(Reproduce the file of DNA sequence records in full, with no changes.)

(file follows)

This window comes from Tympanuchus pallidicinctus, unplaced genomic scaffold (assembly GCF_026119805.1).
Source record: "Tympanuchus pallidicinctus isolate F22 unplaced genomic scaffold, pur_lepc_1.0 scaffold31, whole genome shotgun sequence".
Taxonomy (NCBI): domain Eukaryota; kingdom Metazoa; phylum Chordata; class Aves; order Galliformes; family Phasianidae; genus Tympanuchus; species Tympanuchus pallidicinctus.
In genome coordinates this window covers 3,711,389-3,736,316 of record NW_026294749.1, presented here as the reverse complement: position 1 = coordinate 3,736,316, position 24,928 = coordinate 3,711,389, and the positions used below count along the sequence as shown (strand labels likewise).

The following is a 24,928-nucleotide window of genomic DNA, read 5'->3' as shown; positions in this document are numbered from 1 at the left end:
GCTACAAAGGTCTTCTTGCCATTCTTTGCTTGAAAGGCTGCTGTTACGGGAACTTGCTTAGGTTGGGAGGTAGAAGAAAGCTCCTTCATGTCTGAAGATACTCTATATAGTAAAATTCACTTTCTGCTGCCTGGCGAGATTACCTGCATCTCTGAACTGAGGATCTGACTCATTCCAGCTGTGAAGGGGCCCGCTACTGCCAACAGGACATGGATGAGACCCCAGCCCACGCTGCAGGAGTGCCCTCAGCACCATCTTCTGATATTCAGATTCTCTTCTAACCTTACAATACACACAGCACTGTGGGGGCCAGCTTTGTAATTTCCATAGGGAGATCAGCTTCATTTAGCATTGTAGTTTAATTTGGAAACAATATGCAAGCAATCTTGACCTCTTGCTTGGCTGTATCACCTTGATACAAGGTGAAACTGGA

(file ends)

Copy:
This window comes from Tympanuchus pallidicinctus, unplaced genomic scaffold (assembly GCF_026119805.1).
Source record: "Tympanuchus pallidicinctus isolate F22 unplaced genomic scaffold, pur_lepc_1.0 scaffold31, whole genome shotgun sequence".
Taxonomy (NCBI): domain Eukaryota; kingdom Metazoa; phylum Chordata; class Aves; order Galliformes; family Phasianidae; genus Tympanuchus; species Tympanuchus pallidicinctus.
In genome coordinates this window covers 3,711,389-3,736,316 of record NW_026294749.1, presented here as the reverse complement: position 1 = coordinate 3,736,316, position 24,928 = coordinate 3,711,389, and the positions used below count along the sequence as shown (strand labels likewise).

The following is a 24,928-nucleotide window of genomic DNA, read 5'->3' as shown; positions in this document are numbered from 1 at the left end:
GCTACAAAGGTCTTCTTGCCATTCTTTGCTTGAAAGGCTGCTGTTACGGGAACTTGCTTAGGTTGGGAGGTAGAAGAAAGCTCCTTCATGTCTGAAGATACTCTATATAGTAAAATTCACTTTCTGCTGCCTGGCGAGATTACCTGCATCTCTGAACTGAGGATCTGACTCATTCCAGCTGTGAAGGGGCCCGCTACTGCCAACAGGACATGGATGAGACCCCAGCCCACGCTGCAGGAGTGCCCTCAGCACCATCTTCTGATATTCAGATTCTCTTCTAACCTTACAATACACACAGCACTGTGGGGGCCAGCTTTGTAATTTCCATAGGGAGATCAGCTTCATTTAGCATTGTAGTTTAATTTGGAAACAATATGCAAGCAATCTTGACCTCTTGCTTGGCTGTATCACCTTGATACAAGGTGAAACTGGA